A Quick Overlook of Roofing – Your Cheatsheet
What to Ask a Roofing Contractor Before Hiring One
A poor roofing job can costly you dearly in roof repairs and leaks in the future, so you really have to spend time looking for the right contractor. When you do, talk to each prospect and make sure to ask six critical questions.
a. What is your full business name and where are you physically located?
First of all, ask the contractor for their full name and complete physical address. If you get a P.O.box number, let them provide details of their physical location. A contractor that has no physical location is likely a scam and should be stricken off your list.
b. Do you have workers’ compensation and liability insurance?
Roofing contractors need to have workmans’ compensation and liability insurance to protect their clients against accidental injuries or damages. Workers’ compensation will protect you against financial responsibility arising from a roofer’s employee getting hurt, or from accidental damages incurred on the job.
If your roofer has no workman’s compensation insurance, you may have to pay the medical bills and other costs that arise from the worker’s injury.
c. Do you subcontract for certain or all aspects of the job?
If they do hire subcontractors, ask these people the same questions you asked the roofing subcontractor — especially the part about insurance.
d. Are you a licensed roofer?
Ask your prospect whether they are licensed by your city or state. Different states have different licensing requirements. Cities and counties may also require a roofer to be licensed. Check whether a license is needed in your area, and if so, inquire from your local licensing offices if your prospective roofer’s license is current and holds no outstanding violations. A business license is separate from a roofer’s license. A business license is only there for legal identification and taxation purposes. It does not indicate that the person has passed a test or possesses qualifications as a roofer.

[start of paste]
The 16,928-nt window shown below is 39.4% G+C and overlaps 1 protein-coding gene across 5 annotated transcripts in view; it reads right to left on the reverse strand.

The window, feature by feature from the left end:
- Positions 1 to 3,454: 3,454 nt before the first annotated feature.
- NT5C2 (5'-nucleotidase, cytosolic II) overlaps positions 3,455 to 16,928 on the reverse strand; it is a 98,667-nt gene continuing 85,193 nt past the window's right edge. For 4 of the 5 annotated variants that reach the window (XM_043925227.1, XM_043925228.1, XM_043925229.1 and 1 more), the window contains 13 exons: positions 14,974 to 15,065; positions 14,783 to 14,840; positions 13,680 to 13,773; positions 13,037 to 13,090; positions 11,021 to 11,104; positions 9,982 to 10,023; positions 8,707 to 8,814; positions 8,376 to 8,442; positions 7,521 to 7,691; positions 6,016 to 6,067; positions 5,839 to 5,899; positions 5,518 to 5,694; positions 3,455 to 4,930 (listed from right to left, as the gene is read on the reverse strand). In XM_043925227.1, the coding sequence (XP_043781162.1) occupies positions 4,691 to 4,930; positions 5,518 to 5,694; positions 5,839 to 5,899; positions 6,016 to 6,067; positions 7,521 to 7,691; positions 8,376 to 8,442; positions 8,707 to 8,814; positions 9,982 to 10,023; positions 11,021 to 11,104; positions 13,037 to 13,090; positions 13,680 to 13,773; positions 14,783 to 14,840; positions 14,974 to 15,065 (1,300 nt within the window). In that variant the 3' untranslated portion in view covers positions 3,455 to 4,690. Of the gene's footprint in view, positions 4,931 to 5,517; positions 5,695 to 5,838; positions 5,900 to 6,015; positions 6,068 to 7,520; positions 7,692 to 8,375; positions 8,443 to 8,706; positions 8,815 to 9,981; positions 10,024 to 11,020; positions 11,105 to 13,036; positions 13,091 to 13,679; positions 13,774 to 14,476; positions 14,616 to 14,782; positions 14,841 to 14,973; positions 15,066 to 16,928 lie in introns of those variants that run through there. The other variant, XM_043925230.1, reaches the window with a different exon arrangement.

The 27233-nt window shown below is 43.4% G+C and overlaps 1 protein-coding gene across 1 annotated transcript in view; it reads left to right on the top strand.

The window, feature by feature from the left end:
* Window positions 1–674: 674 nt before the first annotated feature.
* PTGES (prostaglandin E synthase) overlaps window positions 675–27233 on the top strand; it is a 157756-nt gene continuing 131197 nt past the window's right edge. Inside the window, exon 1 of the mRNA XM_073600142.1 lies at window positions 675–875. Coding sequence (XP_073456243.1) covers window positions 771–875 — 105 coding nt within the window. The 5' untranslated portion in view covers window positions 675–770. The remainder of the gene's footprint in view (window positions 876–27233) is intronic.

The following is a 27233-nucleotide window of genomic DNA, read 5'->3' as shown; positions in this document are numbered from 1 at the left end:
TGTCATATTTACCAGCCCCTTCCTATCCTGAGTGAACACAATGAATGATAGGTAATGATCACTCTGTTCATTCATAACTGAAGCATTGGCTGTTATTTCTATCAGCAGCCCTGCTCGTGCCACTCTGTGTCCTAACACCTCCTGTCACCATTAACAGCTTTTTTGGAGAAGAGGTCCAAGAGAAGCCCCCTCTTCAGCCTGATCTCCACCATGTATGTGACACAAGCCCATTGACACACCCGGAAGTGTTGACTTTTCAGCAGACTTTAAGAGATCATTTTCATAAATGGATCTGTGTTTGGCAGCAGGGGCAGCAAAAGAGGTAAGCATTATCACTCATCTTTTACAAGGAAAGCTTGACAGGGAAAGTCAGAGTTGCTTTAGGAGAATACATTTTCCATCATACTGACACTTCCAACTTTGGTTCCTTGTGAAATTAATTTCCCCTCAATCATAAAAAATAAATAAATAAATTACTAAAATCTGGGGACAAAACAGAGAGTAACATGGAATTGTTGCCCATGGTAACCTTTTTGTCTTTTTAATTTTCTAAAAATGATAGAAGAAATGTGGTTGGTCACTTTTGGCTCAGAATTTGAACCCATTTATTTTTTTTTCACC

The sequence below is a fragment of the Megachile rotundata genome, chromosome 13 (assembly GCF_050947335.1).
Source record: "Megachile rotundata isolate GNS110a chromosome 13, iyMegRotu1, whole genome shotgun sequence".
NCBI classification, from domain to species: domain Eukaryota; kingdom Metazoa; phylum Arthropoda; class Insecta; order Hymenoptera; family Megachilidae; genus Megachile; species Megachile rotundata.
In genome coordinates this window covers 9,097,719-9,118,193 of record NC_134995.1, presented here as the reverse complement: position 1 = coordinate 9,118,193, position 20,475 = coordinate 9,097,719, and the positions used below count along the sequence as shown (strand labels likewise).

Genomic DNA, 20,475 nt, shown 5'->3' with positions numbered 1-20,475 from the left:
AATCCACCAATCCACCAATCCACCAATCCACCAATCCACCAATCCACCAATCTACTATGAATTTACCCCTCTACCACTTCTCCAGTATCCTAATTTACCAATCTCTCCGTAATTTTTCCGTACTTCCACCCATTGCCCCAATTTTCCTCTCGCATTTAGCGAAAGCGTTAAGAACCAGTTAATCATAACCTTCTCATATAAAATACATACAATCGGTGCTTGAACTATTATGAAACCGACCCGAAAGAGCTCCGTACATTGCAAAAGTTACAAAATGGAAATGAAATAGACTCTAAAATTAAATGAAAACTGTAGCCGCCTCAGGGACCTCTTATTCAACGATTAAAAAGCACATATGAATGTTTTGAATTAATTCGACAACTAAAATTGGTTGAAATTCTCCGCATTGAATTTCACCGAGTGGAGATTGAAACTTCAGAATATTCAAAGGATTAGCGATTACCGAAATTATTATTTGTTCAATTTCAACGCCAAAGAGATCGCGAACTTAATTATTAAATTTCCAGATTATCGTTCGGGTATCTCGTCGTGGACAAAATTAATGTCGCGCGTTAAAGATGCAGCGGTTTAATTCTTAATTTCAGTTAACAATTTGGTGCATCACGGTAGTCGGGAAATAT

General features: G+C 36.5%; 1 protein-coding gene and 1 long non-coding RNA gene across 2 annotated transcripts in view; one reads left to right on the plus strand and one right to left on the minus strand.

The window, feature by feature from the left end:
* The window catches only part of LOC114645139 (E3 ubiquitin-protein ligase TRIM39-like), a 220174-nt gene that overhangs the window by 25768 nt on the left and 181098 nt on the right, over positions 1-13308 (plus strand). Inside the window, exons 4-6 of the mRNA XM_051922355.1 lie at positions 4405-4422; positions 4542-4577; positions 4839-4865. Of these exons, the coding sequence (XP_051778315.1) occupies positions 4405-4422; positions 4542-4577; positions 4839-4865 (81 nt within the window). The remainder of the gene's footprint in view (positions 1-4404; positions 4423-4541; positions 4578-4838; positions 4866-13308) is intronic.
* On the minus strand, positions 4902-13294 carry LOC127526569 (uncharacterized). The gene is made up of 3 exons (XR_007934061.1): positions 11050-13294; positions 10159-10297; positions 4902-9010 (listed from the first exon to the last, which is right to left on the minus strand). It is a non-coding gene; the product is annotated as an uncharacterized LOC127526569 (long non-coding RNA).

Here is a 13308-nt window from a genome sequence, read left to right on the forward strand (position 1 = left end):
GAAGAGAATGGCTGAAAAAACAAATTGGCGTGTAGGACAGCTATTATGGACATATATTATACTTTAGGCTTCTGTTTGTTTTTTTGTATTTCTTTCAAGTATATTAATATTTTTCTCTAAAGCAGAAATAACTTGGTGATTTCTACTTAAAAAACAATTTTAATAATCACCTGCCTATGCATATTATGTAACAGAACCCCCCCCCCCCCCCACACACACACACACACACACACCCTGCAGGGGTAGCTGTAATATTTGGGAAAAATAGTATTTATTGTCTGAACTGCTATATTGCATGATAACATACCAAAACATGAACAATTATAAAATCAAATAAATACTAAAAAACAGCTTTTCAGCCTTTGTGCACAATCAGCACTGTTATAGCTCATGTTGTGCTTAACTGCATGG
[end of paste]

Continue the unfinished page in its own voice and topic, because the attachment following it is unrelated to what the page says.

e. Can you provide homeowner references?
Ask for local project sites where you can drop by, and check some roofing work they’ve done in the last 5 years. You can ask them for references too, but some people don’t want their private information released, or the roofer may pick a few happy customers. Ring these people and ask if they can confidently recommend the roofer.
f. Will you offer a warranty for the roofing work? In general, a roof warranty lasts a year, but there are roofers that provide longer than that. In most cases, the roofer covers the work while the materials are covered by the manufacturing company. These are two independent warranties, so ask the contractor what the coverage and covered period will be under each.